Those who delay beyond May 15 could pay a penalty in the form of higher premiums in subsequent years.

“Beneficiaries are having a difficult time answering the most important question: ‘What does it mean for me?’ ” said Drew E. Altman, president and chief executive of the Kaiser Family Foundation, a nonprofit that conducts healthcare research.

Medicare covers hospital and doctor visits for more than 42 million elderly and disabled beneficiaries, but until now the program has not paid for outpatient prescriptions.

Health and Human Services Secretary Mike Leavitt said it was too early to predict whether the drug plan would succeed or fail.

“By the time we get to May, people will have experience with this and will have a much deeper understanding, and those polls will have changed,” Leavitt said in a teleconference with reporters. “We will slowly build an understanding.”

Economists say the drug plan should be a good deal for most seniors because the government will pick up three-fourths of the program cost.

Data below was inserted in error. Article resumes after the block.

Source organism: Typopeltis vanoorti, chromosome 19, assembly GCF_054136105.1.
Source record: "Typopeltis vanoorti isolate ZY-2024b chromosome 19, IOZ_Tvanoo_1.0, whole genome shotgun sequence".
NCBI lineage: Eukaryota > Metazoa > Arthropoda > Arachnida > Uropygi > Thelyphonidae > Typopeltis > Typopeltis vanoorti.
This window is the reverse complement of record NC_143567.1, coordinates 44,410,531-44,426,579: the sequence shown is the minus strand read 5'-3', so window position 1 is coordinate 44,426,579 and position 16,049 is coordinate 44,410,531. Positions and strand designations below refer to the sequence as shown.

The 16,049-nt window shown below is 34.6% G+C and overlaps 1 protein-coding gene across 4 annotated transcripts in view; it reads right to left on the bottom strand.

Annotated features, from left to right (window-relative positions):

Beneficiary premiums averaging about $32 a month will cover the rest.

However, budget constraints led Congress to design a complicated benefit.

For instance, it has a coverage gap -- nicknamed the “doughnut hole” -- between $2,250 and $5,100 of annual expenses. Seniors must purchase supplemental policies to cover that.

Medicare Administrator Mark B. McClellan pointed to a survey in which about half of seniors said they were likely to enroll.

But that survey, a Wall Street Journal Online/Harris Interactive poll, was conducted online Oct. 26 to 28, and the sample of people 65 or older was relatively small at 290. Of the 802 seniors telephoned for the Kaiser Family Foundation poll, 76% said they had never been online.

The Journal/Harris survey also found increasing doubts among seniors about whether they would be able to choose the right plan.

In the Kaiser Family Foundation survey, 39% of seniors said they thought the drug plan would be very or somewhat helpful to them personally, while 49% said it would be “not too helpful” or “not at all helpful.”